Comcast just announced that it's getting rid of its controversial 250GB data cap on home internet connections in favor of what it calls a "more flexible data usage management approach." That basically means that the company will eventually switch to a tiered plan arrangement with overage fees just like wireless providers, with base plans starting at 300GB per month.

The 250GB cap will be suspended everywhere while Comcast trials two different types of tiered plan packages in various test markets over the next few months. The first plan simply gives users at every speed level a 300GB allotment, with additional capacity available in blocks; Comcast's blog posts suggests it's considering $10 for an extra 50GB. The other plan starts most performance tiers at 300GB but increases the plan allotment for faster service levels — the 30Mbps Blast and 50 / 105Mbps Extreme tiers are specifically called out as getting higher ceilings — with additional data available in similar $10-for-50GB blocks.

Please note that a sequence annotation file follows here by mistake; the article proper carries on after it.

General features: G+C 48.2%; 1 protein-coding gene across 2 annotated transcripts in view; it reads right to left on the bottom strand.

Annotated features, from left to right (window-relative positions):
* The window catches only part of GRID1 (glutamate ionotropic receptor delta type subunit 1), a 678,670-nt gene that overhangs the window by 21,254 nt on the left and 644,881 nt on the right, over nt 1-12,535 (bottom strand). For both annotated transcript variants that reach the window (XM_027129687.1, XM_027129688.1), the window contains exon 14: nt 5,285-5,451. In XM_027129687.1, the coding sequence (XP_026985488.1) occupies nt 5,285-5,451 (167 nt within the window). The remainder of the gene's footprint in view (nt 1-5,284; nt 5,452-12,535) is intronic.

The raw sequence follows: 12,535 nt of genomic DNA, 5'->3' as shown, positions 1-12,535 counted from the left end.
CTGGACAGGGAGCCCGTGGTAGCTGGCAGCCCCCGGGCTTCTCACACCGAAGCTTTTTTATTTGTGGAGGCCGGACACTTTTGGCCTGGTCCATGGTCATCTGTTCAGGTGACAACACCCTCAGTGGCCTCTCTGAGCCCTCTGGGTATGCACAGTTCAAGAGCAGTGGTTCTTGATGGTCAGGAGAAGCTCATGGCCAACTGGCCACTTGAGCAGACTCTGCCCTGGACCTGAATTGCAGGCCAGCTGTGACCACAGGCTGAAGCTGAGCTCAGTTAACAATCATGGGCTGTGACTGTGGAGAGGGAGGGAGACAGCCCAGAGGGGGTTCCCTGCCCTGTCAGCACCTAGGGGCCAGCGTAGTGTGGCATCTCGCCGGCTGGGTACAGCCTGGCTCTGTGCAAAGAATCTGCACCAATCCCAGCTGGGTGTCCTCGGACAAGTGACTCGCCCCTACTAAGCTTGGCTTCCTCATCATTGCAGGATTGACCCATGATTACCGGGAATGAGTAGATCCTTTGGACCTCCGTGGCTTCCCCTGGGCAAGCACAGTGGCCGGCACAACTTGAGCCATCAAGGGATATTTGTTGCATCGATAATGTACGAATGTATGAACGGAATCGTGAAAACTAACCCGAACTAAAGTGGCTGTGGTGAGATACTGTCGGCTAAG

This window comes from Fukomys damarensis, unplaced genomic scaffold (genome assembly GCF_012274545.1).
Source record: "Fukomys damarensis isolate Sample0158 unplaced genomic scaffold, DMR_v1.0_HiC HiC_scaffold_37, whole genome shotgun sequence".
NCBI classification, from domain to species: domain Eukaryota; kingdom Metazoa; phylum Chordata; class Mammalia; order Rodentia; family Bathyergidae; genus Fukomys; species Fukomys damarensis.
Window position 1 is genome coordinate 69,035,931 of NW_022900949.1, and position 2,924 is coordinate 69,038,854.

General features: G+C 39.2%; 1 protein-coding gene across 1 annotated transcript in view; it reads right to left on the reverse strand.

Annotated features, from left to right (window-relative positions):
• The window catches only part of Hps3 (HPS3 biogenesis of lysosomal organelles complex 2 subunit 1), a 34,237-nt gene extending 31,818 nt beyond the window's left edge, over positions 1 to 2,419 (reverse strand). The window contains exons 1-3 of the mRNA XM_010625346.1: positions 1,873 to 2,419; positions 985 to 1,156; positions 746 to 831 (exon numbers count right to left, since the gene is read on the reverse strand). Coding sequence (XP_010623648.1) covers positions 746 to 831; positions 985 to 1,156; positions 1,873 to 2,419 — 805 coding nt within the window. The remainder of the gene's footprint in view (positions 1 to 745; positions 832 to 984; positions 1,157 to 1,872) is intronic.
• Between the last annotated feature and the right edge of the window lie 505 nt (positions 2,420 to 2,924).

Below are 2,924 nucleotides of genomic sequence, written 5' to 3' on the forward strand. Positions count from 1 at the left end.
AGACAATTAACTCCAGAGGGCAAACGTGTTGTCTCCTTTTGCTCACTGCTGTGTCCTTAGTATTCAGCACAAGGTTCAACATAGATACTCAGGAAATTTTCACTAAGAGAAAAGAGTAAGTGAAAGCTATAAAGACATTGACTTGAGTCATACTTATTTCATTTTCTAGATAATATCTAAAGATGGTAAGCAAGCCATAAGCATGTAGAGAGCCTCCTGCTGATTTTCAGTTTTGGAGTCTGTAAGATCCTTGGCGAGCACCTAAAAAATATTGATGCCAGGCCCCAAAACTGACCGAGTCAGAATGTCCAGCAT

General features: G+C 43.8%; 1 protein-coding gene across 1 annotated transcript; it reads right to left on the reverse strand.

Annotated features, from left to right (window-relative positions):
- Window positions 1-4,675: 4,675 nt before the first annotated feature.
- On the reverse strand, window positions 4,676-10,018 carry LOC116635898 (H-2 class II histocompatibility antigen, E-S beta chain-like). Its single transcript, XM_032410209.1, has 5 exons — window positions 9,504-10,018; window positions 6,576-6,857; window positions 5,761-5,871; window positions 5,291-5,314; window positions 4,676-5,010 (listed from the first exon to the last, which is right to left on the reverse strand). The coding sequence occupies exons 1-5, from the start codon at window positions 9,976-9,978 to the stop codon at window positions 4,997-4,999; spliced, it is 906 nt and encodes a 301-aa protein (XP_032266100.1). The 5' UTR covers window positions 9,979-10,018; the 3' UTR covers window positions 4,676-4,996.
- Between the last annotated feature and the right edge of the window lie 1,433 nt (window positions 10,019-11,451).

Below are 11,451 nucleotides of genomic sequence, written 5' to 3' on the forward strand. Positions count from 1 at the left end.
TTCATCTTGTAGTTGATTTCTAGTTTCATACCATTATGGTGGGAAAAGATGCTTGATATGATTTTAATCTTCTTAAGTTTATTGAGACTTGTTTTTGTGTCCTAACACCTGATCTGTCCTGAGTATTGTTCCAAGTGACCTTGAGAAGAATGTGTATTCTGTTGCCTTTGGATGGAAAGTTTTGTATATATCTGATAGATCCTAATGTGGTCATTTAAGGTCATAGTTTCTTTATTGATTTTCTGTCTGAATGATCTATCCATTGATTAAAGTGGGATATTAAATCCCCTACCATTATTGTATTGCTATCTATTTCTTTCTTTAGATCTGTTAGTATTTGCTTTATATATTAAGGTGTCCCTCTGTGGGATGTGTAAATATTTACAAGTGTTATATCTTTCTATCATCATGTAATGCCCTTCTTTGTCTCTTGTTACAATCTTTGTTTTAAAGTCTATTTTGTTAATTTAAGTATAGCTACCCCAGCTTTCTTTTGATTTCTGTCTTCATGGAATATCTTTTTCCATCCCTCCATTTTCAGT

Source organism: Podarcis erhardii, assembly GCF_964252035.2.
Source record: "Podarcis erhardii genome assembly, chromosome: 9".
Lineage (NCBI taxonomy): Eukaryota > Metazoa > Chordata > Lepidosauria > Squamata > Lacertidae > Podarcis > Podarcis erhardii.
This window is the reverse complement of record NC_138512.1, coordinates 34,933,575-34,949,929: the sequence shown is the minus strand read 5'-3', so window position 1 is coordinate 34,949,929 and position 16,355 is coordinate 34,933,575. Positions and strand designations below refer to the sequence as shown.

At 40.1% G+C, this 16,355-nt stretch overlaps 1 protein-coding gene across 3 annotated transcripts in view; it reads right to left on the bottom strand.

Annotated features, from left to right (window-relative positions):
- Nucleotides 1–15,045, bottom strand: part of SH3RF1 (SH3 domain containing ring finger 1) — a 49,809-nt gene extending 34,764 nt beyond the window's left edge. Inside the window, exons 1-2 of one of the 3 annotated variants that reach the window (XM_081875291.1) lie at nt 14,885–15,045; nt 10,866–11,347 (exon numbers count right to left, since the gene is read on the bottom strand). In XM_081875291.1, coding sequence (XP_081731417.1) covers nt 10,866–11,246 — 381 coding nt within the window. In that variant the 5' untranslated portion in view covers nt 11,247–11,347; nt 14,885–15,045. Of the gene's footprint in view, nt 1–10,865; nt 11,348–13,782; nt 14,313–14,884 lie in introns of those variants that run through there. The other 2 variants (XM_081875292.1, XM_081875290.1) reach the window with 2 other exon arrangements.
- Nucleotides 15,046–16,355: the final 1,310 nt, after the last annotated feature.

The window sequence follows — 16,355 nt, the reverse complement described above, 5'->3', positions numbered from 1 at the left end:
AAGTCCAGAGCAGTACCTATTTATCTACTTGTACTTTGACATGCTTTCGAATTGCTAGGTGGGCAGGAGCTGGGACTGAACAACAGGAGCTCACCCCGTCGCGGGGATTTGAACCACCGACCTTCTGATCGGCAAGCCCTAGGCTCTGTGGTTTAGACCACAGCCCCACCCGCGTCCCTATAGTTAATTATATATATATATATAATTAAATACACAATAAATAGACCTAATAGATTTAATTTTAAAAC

Cap-and-throttle becomes cap-and-pay

It's all definitely a bit more transparent than much-hated cap-and-throttle system, but we'll have to see how Comcast decides to price these new plans and additional blocks of data — heavy users could end up with exorbitant bills. (And though the cap will be suspended for now, Comcast will still "contact" customers deemed to be "excessive.") We'll find out more as Comcast launches the trial plans, and we're sure to hear more about how these new plans affect the extremely vocal criticism leveled at Comcast for its alleged efforts to skirt around net neutrality regulations with the new Xbox Xfinity app in the coming week.